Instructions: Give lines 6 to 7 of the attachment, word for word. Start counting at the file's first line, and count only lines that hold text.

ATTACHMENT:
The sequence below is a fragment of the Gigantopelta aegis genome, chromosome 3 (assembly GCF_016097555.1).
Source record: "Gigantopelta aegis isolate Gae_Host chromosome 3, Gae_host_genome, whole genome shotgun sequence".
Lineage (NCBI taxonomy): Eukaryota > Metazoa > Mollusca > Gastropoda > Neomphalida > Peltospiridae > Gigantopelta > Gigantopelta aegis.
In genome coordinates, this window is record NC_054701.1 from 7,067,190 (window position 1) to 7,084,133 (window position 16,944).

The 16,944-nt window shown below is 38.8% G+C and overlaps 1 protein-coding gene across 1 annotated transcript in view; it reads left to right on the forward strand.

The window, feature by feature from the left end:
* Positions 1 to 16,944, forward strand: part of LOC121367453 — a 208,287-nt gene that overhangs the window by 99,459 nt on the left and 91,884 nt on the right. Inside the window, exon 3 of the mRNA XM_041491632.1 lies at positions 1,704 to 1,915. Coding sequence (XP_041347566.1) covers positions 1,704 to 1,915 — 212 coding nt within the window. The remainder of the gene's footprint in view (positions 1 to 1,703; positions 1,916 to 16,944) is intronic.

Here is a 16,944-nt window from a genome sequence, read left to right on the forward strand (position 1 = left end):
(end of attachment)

The window, feature by feature from the left end:
* Positions 1 to 16,944, forward strand: part of LOC121367453 — a 208,287-nt gene that overhangs the window by 99,459 nt on the left and 91,884 nt on the right. Inside the window, exon 3 of the mRNA XM_041491632.1 lies at positions 1,704 to 1,915. Coding sequence (XP_041347566.1) covers positions 1,704 to 1,915 — 212 coding nt within the window. The remainder of the gene's footprint in view (positions 1 to 1,703; positions 1,916 to 16,944) is intronic.